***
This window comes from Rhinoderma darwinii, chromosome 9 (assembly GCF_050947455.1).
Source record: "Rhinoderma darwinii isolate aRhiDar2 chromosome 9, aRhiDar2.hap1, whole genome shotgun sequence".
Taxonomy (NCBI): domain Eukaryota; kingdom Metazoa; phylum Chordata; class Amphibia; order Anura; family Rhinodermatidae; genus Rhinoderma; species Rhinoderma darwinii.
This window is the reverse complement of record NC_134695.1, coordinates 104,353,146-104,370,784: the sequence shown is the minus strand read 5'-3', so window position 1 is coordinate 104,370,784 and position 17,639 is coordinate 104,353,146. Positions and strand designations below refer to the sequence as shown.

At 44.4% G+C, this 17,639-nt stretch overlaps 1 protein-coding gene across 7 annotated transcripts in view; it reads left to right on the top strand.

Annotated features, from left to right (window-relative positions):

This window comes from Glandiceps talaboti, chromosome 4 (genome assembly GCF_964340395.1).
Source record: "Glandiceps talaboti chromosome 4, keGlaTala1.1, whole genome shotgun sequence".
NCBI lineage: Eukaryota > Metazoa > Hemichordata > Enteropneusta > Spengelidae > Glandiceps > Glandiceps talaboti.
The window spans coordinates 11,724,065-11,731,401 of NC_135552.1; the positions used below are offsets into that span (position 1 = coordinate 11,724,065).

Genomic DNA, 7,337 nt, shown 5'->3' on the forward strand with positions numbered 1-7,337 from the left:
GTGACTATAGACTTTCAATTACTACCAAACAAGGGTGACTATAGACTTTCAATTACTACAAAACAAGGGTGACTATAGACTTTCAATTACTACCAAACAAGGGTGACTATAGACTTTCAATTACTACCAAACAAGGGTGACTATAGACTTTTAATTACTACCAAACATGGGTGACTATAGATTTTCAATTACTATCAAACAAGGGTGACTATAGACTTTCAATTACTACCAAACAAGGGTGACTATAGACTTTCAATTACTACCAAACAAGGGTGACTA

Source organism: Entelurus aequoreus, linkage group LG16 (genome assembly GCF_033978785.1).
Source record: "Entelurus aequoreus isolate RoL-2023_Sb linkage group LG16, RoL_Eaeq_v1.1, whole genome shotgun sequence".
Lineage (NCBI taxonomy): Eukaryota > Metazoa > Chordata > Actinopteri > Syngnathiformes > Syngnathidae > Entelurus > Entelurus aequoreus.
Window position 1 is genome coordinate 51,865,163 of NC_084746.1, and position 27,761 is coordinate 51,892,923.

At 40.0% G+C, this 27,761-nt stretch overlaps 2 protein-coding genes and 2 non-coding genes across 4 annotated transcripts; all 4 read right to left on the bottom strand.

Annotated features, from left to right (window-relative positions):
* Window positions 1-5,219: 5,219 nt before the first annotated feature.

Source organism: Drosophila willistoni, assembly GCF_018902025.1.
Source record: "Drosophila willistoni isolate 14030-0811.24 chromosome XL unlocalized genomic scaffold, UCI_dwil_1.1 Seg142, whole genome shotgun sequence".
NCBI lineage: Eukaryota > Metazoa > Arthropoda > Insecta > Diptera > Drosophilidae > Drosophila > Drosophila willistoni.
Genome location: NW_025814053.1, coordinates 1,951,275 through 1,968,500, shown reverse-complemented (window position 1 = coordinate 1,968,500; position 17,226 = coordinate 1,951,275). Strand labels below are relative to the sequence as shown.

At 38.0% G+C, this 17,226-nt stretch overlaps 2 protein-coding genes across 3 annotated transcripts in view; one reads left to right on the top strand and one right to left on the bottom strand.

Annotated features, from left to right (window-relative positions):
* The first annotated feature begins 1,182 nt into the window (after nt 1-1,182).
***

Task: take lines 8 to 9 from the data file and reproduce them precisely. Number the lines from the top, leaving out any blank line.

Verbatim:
Source record: "Glandiceps talaboti chromosome 4, keGlaTala1.1, whole genome shotgun sequence".
NCBI lineage: Eukaryota > Metazoa > Hemichordata > Enteropneusta > Spengelidae > Glandiceps > Glandiceps talaboti.